Gallup Sun

Wednesday, Oct 21st

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Battery, the new past time?

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It seems in the last year, every major American city has been broached with the question of police brutality. The riots in Ferguson, MO, the more recent incident in Baltimore, MD have caused national speculation. More locally, the recent indictments of two ex-Las Cruces officers or Albuquerque’s numerous shootings.



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Lyle Alexius, 27, Gallup, N.M.

Alexius was charged with his second DWI on May 22 after being called in as a reckless driver and then being struck by a train at the County Road 1 crossing. Even after being hit by a train, Alexius remained in the driver’s seat “trying to mess with the keys while [they were] in the ignition.”

Neither Alexius or his passenger sustained any serious injuries. His passenger, 22 year old Jordan Etsitty, was taken to Gallup Detox. Alexius was transported to the hospital for a blood draw and taken to jail. He was also charged with open container and driver’s license required.

Timothy Begay, Jr., 27, Gallup, N.M.

MCSO Deputies were flagged...

Weekly Crime Blotter

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West Side Business District

Gallup Police are searching for another robbery suspect. According to the police report, filed on May 27 by Officer Steven Peshlakai, Red Lion Hotel was robbed. The clerk told officers that an African American male walked into the business around 4:30 in the morning and demanded all of the money.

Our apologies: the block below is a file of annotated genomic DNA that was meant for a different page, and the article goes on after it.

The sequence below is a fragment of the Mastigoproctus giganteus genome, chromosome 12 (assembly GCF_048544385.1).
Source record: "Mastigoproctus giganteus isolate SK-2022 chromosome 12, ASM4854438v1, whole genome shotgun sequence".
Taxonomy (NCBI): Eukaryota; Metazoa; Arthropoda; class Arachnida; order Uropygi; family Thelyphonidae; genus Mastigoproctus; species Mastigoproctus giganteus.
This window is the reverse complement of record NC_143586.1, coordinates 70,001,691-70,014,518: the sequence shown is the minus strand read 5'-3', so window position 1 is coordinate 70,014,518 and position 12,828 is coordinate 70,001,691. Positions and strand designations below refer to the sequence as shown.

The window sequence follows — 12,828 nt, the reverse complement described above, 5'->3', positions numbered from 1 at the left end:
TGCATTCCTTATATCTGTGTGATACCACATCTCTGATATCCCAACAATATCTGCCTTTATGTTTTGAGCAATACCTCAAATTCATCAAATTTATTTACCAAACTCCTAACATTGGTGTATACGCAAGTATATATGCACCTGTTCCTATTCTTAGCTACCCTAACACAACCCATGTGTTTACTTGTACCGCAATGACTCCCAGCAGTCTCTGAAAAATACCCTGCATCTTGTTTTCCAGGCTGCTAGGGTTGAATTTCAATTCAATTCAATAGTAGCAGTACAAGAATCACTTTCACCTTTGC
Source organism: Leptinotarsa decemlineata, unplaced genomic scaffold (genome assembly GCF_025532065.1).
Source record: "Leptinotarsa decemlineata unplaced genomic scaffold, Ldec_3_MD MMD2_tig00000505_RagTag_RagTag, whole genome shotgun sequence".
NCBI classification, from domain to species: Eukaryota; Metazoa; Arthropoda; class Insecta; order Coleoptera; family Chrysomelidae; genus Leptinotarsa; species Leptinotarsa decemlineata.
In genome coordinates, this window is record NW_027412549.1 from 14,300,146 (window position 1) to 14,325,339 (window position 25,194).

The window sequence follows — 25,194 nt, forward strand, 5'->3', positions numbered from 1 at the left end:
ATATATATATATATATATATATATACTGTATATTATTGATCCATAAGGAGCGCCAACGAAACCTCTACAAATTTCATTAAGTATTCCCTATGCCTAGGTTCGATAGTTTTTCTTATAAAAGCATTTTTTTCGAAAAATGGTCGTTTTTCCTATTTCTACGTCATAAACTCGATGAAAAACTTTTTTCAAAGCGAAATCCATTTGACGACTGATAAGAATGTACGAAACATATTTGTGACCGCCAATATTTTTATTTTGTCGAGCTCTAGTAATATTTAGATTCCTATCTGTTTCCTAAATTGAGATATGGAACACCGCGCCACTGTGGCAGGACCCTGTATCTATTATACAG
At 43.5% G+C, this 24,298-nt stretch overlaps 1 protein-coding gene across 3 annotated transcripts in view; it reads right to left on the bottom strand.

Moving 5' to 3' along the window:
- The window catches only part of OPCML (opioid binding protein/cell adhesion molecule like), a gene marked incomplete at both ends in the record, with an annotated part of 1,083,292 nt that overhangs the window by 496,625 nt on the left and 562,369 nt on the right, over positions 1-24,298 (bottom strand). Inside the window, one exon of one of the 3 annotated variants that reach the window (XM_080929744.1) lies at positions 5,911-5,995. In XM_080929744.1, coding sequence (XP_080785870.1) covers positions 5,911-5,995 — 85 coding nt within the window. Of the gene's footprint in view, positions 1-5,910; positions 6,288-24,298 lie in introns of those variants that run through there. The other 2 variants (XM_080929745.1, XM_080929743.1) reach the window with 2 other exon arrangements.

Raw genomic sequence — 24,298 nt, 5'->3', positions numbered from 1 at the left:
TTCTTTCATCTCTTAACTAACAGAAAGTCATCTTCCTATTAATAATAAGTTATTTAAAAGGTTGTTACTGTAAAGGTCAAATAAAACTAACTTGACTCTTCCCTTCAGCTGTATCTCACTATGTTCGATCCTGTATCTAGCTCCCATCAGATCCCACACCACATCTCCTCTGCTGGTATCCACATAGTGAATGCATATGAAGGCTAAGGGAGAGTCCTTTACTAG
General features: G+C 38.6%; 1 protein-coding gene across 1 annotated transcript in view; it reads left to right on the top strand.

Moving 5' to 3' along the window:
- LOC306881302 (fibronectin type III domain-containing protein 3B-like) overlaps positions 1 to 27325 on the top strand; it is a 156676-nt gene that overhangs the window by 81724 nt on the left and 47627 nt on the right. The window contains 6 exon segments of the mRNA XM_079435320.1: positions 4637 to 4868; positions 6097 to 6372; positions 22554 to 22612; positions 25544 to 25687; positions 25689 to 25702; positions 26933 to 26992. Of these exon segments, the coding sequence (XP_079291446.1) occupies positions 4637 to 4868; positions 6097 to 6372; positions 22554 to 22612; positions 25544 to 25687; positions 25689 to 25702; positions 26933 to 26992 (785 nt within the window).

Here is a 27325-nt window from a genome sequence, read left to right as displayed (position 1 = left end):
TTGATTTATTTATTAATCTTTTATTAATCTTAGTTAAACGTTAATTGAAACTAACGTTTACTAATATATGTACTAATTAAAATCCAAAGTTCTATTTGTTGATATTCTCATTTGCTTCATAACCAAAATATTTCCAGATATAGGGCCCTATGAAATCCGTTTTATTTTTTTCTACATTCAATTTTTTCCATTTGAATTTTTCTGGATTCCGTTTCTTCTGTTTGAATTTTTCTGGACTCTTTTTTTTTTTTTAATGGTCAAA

The clerk did not see a weapon, but was admittedly scared and he turned over an undisclosed amount of cash from the business, the man walked out the front entrance and left the area. Capt. Rick White said that Crimestoppers would offer a reward of up to $1000 for information on the suspect. Tips can be called into them at (505) 722-6161 or contact the GPD directly...

Navajo Nation Treaty Day message

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‘Níwohdéé’ nihi amá sání dóó nihi acheii Hwéeldi déé ahní nak’aa.’

A time ago, our grandmothers and grandfathers returned back from Ft. Sumner on foot, after years of captivity by the federal government. The Long Walk of the Navajo people was a time of suffering and sadness for the tribe.

Many of our Navajo ancestors, especially the young, old and sick, died during the march to Bosque Redondo, located southeast of Santa Rosa, N.M. Many more died in captivity.

Because of the strength and resilience of our ancestors and their Navajo leaders, the Treaty of 1868 was signed on June 1, 1868, between the Navajo Tribe and the United States of America.

Today, we celebrate...

‘Flower Power’

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